A similarly important project centres around the measurement of the circularity metrics from our 8,000 suppliers at the global level: our team are developing ways to assess the circular performance of all our suppliers, to increase our understanding of their impact and help us find the best opportunities for intervention and improvement. The platform we are applying for our metrics is the Swedish-developed EPD – Environmental Product Declaration – which defines categories of products and applies a metric similar to the LCA (Life Cycle Assessment). This measurement is the basis which allows us to innovate with the seller and try new solutions to make the business more sustainable.
Additionally, a new division called Enel-X, was established last year by unifying all the business line without ties to commodities and distribution, like electric vehicles, demand-side-management and home automation. Its work now consists in applying the circular approach to all new projects, and finding new business models and services to increase circularity as much as possible.”
How do you measure your circular performance more generally?
“On the Group level, we have developed a Key Performance Index (KPI) Circul-Ability Model that has even been utilised by the Italian government in its national strategy, and has been well-received internationally. This has been useful in giving us a more organic and complete framework of the overarching theme that encompasses all our initiatives, and gives us a better understanding as a holding company, of how successful each company’s initiatives are.”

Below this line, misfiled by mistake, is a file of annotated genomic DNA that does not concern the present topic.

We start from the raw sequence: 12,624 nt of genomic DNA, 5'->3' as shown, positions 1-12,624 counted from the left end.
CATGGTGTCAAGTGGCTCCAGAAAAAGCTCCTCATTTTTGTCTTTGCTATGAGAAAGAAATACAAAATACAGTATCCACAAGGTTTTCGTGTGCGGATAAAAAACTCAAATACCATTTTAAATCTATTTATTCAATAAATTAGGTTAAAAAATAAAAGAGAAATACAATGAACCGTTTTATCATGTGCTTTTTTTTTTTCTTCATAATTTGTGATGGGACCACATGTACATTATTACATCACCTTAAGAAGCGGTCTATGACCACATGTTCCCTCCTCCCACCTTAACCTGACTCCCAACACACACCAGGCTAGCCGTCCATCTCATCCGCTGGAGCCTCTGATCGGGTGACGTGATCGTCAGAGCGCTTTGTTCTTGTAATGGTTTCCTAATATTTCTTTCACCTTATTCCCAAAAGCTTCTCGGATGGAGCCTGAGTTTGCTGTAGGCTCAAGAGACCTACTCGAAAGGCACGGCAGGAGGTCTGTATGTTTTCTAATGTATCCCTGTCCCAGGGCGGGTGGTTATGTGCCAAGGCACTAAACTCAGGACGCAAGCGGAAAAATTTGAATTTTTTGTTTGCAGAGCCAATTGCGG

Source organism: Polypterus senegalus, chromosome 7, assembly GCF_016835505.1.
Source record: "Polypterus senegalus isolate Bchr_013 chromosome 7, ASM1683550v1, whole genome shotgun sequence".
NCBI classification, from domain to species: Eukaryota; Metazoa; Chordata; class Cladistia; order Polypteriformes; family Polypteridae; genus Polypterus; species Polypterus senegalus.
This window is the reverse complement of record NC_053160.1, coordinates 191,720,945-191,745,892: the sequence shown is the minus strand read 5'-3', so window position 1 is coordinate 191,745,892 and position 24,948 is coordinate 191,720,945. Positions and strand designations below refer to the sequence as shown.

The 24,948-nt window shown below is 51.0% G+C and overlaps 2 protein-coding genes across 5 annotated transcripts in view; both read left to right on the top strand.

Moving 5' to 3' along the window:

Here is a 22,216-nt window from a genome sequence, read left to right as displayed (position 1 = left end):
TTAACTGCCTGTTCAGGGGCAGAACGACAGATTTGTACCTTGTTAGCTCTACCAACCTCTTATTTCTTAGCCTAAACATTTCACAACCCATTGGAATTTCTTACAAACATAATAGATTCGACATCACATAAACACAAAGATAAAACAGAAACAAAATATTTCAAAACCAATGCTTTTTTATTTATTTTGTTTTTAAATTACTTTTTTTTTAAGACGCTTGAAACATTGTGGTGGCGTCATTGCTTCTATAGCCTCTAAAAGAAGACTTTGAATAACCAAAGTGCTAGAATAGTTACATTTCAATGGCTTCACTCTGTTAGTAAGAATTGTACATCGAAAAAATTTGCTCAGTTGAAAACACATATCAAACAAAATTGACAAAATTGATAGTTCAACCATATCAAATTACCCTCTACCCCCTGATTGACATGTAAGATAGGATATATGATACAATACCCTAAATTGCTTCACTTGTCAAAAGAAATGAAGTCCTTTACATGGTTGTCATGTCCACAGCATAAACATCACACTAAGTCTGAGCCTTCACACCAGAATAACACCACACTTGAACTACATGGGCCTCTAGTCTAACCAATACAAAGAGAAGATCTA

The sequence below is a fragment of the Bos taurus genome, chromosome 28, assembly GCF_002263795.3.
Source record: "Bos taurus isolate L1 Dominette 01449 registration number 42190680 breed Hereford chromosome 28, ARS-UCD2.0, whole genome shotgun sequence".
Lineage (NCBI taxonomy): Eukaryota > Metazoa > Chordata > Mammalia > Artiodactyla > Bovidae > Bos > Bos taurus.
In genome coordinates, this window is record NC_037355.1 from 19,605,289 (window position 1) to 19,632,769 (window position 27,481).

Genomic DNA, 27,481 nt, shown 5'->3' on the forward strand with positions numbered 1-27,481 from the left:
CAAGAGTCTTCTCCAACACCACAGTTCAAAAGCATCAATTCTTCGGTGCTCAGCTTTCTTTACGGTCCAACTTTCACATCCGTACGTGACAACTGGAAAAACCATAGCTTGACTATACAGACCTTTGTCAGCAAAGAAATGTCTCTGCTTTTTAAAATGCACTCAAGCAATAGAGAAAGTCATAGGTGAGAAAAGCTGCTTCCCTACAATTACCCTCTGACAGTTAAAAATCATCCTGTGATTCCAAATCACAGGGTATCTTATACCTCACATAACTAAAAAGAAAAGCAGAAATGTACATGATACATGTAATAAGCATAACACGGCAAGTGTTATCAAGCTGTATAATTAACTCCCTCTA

Is end-of-life (EOL) an important theme for Enel?
“Absolutely. The EOL of solar panels and batteries (both for storage and electric cars) is a question that Enel is studying deeply. This theme has growing importance all over the world, for reasons of environmental sustainability and strategic security.
On the other hand, our distribution division is working on the replacement of 31 million smart-meters, which will be achieved with circularity in mind, by avoiding the waste of materials and components.”
What method was used to transform a large company such as Enel into a circular business?
“We didn’t adopt a strategy that was created externally and then imposed from above. Our circular ‘vision’ was born from a series of different ideas, with the coordination and support of Innovation and Sustainability on the Holding level. As the theme progressively developed, the organisational aspect grew stronger with it. Business opportunities were identified that would be to the genuine interest of each division, and thus an internal strategy was created, taking advantage of the company’s know-how on the competencies for specific projects, finding new opportunities that emerged from the analysis of products and processes, and collaborating with all our external counterparts, from peers and institutions to research centres and associations. This all leads to the fluid and collaborative community that exists today, which involves each Business Unit and Country, with coordination from the Holding level.”
What role can institutions have on the circular economy theme?
“Undoubtedly, institutions play a fundamental role, because there are multiple legislative norms that are still tied quite strongly to a vision of linear economy. Specifically, there remains a separation between sectors which effectively impedes the development of circular solutions where the waste from one sector becomes the input for another sector, while circular economy presupposes this kind of continuous osmosis. Legislation also has an important part to play in supporting new technological solutions which could be enormously beneficial in terms of competitiveness and environmental impact, like electric vehicles and urban integration with renewable energies.”